Thursday, December 20, 2012

A Public Reading of the Apology to Native Peoples of the United States.

On December 19, 2012 I had the privilege of hosting a Public Reading of the Apology to Native Peoples of the United States in front of the US Capitol in Washington DC.  This apology was buried in H.R. 3326, the 2010 Department of Defense Appropriations Act.  It was signed by President Obama on Dec. 19, 2009 but was never announced, publicized or read publicly by either the White House or the 111th Congress. 

We started with a moment of silence to remember and honor all those affected by the senseless shooting in Connecticut.  

Then Daniel Smiley (Navajo) opened our time together with a traditional Navajo prayer song. 
http://youtu.be/61Z3xeWI34M?t=3m4s



I then gave an introduction to our time together.  That was followed by several Native Americans reading sections of H.R. 3326, the 2010 Department of Defense Appropriations Act.
 Terry Wildman (Ojibwe)
Susie Silversmith (Navajo)
David Charles (Navajo)
Colby (Navajo)


Donnie Begay (Navajo)
J. Goins
Richard Silversmith (Navajo)
Given the context, the appropriations sections of H.R. 3326 sounded almost nonsensical. But there was something very deep and meaningful about hearing them being read by Native Americans. To me it sounded almost like a silent form of protest.  We were not pointing fingers, nor were we calling out our leaders by name, we were just highlighting the inappropriateness of the context and delivery of their apology. 

We read the sections of H.R. 3326 that directly proceeded Section 8113 (apology to native peoples of the united states). Then, without pause or introduction, we proceeded directly into the reading of the apology.
I read it first in English


Next, Jim Northrup read the apology in Ojibwe.

Then  Ben Stoner read the apology in Navajo.
After the readings of the apology translations were complete my son, David Charles, played a flute song



and then Daniel Smiley sang another prayer in Navajo.

I then came forward and invited our nation into a Conversation for Reconciliation.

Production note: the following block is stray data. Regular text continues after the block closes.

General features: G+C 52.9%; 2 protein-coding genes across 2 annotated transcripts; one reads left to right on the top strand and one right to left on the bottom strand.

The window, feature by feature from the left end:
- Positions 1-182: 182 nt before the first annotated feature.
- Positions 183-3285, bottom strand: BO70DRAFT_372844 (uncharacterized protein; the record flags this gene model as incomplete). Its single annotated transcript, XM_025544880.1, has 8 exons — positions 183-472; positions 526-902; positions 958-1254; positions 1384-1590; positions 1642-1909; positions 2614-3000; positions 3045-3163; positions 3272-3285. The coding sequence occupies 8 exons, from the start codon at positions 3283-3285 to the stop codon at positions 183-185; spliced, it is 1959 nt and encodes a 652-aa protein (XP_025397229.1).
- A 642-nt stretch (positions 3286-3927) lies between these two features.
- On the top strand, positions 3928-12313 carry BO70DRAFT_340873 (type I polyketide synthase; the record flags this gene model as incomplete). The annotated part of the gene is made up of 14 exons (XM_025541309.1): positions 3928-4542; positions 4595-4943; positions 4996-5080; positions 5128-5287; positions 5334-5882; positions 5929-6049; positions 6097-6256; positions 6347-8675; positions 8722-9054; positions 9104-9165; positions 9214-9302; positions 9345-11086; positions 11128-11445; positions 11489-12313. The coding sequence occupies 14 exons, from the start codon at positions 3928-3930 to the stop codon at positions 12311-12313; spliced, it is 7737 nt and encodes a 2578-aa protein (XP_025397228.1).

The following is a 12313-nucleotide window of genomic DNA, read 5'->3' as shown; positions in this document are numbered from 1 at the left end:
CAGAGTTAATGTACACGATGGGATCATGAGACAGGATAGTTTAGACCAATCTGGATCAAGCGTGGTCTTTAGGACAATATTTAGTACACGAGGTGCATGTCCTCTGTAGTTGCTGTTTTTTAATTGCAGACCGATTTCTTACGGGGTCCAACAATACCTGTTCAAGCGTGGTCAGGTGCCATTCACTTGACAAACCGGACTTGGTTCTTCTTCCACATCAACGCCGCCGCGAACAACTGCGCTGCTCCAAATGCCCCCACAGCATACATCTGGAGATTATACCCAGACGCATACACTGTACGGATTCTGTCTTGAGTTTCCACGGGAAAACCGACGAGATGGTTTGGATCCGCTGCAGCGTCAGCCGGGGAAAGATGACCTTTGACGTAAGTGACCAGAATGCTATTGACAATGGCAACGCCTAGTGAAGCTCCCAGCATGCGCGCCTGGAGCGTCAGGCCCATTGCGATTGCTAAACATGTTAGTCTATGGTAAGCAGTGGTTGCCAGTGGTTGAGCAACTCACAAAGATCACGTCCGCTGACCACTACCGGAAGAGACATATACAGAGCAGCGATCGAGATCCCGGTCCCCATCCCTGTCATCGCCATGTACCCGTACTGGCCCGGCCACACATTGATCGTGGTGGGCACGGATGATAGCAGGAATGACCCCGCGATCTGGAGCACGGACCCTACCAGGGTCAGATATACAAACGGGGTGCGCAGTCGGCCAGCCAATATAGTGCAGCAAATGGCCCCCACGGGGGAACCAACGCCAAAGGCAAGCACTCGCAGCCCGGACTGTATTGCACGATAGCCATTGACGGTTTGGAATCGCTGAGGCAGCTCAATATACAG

Then Steve Prince shared about the artwork he drew.

Then Elmer Yazzie share about his painting.

And then we opened the mic for anyone who wanted to join the conversation.
Terry Wildman
Ted Charles
And many others...
 




 It was an honor to stand in front of our Nation's Capitol with a diverse group of citizens, and communicate the "Apology to Native Peoples of the United States" to our elders, to Native communities and, to all US citizens throughout the United States.  I am DEEPLY grateful to everyone to supported and encouraged this event and especially to those who were able to attend and stand with me in person. Ahe'hee.


5 comments:

Joe Kamphuis said...

Very cool. I too am honored to be your brother in Christ and to hear the long overdue apology being made public. I pray now we will all together work toward true peace and reconciliation. Thank you Mark for your good work toward this end.

Anonymous said...

Joe Kamphuis has expressed it very well. We continue to agree with the fulness of everything The Lord is bringing forward.
bchan

SagaciousHillbilly said...

Looks like it was a great event. Sorry I wasn't there.
Regards,
SH

Anonymous said...

I personally have issue with this entire process you are embarking upon.

My reasons for this are as follows:

These Presidents along with the American public were NOT alive at the time you feel your people were done wrong. Asking the current leaders or American people to apologize for the past is akin to me asking for retribution from the Germans when they invaded "my peoples'" homeland; Poland.

Browsing through history we can clearly see that the Native American was not the only "peoples" that had their homeland taken in some way. We can see this occurring today as I type.